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So, I'm involved in a few local town festivals this summer, and we were having a debate about what we are going to use main stage for, we normally have a band, but someone was complaining about the new laws saying we'd have to apply fro licence to have a band performing?


Anyone got any insights, where can I find the details?

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In fact you should always have applied for a licence, it's just how you do it has now changed (oh, and the penalties for not doing so).


Talk to your local council.

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I'm fairly sure that up to a certain number of people (500?) all you need is a temporary event notice (T.E.N.). This can cover anything previously covered by public entertainment / theatre / cinema / alcohol licenses and costs £21 from my local council.


Over 500 people and it gets much more complicated and expensive.


The licensing department at your local district/borough council will tell you all you need to know.

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I'm fairly sure that up to a certain number of people (500?) all you need is a temporary event notice (T.E.N.).

A TEN might be the way to go but they have a load of restrictions on them not limited to just the number of people.

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The Department for Culture, Media and Sport is the government agency responsible for licensing - the have a fair amount of information (including application forms) on their website: DCMS Website.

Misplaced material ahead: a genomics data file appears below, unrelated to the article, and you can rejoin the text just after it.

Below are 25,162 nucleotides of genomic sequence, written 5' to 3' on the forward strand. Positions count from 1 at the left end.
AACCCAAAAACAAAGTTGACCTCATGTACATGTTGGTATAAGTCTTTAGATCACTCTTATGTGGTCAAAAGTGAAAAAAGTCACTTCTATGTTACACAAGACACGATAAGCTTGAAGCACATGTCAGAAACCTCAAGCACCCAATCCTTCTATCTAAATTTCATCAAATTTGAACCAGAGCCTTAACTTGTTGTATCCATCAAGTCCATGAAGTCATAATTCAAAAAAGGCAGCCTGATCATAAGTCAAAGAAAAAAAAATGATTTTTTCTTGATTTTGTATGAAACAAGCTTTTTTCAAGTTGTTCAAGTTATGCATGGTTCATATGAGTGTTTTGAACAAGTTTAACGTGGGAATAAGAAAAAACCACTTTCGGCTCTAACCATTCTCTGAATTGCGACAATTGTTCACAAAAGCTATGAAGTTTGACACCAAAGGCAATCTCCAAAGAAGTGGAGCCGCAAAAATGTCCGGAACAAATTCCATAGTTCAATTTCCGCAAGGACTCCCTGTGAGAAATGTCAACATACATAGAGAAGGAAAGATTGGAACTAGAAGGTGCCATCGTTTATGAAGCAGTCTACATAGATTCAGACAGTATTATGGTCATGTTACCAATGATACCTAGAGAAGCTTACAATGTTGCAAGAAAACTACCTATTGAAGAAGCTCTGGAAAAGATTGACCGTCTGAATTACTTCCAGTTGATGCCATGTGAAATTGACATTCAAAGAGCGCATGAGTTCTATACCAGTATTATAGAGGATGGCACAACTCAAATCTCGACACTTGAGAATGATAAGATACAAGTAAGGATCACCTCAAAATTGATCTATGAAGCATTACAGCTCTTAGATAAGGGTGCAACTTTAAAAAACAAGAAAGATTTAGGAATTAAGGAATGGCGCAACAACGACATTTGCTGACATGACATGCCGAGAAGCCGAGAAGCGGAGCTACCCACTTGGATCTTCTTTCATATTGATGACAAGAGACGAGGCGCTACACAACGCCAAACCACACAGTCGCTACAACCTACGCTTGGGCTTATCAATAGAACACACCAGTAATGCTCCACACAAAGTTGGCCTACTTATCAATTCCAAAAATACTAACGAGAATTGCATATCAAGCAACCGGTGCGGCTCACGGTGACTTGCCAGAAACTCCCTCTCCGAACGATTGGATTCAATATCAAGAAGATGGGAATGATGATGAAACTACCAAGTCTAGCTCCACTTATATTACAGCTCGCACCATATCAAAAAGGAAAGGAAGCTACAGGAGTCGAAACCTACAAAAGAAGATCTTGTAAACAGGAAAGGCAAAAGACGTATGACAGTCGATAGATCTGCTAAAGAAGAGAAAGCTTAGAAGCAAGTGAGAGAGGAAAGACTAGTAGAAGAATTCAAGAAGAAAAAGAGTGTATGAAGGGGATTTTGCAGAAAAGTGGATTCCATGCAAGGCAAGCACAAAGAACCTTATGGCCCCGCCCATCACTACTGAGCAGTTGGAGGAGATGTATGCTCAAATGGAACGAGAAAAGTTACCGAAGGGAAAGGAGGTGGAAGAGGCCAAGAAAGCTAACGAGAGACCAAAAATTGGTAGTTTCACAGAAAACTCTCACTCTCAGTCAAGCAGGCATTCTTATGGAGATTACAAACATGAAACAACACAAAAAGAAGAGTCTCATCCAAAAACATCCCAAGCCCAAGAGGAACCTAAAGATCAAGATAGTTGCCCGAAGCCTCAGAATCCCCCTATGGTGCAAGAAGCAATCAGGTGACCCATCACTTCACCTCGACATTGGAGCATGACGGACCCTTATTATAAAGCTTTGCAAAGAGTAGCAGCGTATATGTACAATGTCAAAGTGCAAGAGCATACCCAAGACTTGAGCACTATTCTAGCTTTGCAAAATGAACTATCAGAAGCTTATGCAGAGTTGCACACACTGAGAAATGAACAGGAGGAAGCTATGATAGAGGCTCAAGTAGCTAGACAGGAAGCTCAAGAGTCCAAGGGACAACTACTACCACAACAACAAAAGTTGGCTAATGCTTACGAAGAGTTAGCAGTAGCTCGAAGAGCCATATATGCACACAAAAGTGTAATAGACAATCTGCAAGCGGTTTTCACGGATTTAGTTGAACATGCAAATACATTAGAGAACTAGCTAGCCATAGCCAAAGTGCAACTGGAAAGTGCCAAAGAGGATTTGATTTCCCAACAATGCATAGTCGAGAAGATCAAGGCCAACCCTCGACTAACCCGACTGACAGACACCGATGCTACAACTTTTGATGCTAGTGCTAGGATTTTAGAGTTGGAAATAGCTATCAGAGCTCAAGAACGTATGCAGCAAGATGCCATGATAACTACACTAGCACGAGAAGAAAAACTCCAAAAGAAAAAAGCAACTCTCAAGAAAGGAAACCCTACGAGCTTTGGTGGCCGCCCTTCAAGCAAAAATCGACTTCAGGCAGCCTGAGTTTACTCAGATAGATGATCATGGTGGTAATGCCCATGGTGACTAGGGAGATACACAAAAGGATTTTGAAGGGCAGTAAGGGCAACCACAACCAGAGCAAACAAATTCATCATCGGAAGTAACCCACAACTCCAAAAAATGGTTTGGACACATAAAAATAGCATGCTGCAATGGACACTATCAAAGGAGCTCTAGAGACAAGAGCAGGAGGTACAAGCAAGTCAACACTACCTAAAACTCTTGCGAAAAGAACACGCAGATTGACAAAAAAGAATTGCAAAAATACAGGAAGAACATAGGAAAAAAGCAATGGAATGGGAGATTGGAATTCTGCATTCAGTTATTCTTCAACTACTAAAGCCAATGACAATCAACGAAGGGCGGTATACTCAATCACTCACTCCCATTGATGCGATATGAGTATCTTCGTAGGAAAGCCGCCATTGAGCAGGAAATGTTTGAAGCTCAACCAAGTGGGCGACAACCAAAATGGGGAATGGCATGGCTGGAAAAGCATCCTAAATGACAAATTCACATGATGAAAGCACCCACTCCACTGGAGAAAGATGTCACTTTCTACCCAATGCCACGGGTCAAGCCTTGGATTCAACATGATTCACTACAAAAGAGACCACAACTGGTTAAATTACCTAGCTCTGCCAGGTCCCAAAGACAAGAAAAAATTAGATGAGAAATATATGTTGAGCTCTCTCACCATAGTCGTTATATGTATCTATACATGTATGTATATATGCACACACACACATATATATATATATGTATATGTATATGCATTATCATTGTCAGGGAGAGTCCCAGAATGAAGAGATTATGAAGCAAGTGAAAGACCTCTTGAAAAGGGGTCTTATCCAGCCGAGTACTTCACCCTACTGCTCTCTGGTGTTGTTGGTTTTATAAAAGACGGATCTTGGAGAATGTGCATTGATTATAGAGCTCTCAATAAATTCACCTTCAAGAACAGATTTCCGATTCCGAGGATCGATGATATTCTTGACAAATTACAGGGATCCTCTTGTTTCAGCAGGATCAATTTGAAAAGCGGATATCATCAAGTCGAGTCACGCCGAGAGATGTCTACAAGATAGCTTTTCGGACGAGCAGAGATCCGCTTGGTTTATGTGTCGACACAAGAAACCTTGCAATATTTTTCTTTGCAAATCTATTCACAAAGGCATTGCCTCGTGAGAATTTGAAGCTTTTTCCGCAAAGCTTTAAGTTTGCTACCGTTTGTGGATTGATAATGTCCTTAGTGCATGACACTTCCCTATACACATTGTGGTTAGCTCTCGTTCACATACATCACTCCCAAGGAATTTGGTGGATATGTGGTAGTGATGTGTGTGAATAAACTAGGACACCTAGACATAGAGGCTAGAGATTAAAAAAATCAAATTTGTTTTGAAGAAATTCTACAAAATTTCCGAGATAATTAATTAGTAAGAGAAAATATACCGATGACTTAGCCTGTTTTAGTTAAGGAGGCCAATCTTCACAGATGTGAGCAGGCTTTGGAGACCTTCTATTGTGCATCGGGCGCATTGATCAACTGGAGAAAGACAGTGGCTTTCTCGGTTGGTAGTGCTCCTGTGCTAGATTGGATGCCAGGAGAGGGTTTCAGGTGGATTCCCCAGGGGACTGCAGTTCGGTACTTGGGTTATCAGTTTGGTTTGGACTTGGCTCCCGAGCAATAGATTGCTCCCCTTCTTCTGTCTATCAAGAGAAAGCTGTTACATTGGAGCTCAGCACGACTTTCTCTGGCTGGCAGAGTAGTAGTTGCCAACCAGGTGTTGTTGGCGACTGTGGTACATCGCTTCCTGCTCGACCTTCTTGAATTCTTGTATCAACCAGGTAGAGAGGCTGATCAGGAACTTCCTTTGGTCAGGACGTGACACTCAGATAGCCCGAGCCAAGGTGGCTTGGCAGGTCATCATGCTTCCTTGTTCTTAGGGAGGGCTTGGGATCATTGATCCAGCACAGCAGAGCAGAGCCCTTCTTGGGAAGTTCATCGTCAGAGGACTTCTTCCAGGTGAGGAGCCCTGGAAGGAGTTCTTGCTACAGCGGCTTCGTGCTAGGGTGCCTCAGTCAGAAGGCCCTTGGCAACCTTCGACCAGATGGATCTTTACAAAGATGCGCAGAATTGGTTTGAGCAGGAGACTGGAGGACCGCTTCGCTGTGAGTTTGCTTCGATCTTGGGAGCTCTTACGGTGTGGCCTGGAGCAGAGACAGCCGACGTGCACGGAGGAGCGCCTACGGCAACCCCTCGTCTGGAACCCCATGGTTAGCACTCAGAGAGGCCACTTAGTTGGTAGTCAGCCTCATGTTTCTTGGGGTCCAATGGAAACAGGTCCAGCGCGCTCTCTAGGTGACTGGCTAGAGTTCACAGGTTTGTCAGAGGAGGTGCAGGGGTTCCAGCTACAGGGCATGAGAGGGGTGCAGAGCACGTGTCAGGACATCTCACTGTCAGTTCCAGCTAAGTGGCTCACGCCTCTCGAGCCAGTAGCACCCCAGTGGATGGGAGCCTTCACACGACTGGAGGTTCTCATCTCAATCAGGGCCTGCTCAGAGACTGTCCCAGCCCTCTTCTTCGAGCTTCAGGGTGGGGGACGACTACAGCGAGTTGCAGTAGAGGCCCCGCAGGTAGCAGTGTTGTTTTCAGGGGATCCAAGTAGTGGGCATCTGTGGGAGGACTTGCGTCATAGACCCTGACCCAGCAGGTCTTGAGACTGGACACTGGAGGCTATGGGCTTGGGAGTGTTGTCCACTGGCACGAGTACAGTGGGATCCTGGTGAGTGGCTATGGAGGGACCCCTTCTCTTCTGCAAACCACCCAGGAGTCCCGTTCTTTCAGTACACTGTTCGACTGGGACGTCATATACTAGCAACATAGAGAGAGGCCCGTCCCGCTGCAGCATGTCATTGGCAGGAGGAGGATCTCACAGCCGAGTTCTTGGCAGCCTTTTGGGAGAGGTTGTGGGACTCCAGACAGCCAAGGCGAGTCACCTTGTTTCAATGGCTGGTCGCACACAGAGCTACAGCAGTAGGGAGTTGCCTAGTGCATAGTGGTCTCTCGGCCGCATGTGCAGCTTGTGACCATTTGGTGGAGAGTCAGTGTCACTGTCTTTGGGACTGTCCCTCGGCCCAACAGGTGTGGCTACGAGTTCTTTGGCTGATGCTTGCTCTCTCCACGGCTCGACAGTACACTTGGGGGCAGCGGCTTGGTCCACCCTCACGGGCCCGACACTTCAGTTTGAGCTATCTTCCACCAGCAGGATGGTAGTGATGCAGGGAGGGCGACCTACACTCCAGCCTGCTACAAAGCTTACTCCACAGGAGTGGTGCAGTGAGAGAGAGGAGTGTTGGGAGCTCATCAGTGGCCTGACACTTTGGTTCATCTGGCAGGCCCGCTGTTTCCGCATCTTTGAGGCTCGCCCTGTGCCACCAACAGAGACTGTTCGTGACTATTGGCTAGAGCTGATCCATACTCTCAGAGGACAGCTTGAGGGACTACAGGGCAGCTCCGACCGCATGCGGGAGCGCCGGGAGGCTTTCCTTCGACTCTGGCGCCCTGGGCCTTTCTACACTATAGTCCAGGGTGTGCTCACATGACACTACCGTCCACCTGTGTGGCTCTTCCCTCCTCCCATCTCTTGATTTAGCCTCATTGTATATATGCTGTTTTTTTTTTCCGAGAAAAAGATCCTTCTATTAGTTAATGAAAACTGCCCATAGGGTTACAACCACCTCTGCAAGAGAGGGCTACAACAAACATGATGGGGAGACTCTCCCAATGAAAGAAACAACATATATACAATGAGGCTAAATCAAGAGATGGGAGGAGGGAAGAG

In general you need a licence for any of the 'licensable' activities to which members of the public are admitted:

  • Performance of a play
  • Exhibition of a film
  • Indoor sporting event
  • Boxing or wrestling entertainment
  • Performance of live music
  • Playing of recorded music
  • Performance of dance
  • Other entertainment of similar description

There are two basic types of licence relating to events: a premises licence and a temporary event notice (TEN). Premises licences are designed for longer-term regular events and are usually issued to venues. The application process is fairly extensive - as a guide, it took approximately 3 months last time I did one. The forms are simple, but the supporting paperwork takes the majority of the time. Once you've got a licence, it doesn't need to be re-applied for each year as long as it isn't revoked and you keep paying for it!


Temporary Event Notices are much simpler and are designed to be used for one-off events. They can be applied for by anyone (although there are restrictions on the number that you can apply for in one year, the number applied for for each venue and if the sale of alcohol is involved). They require a minimum of 28 days notice but will essentially allow you to host an event for up to 499 people (remember that this includes performers, crew etc.) Events held under a TEN can last for up to 96 hours but there must be a 24 hour gap between consecutive TENs.


The standard warning with either of these licences is that you need to be aware of the penalties that apply if you're found to be in breach of your licence terms. Many of the changes to the law in this area were to ensure that individuals could be held responsible rather than companies - i.e. understand what you're getting in to before signing the form!

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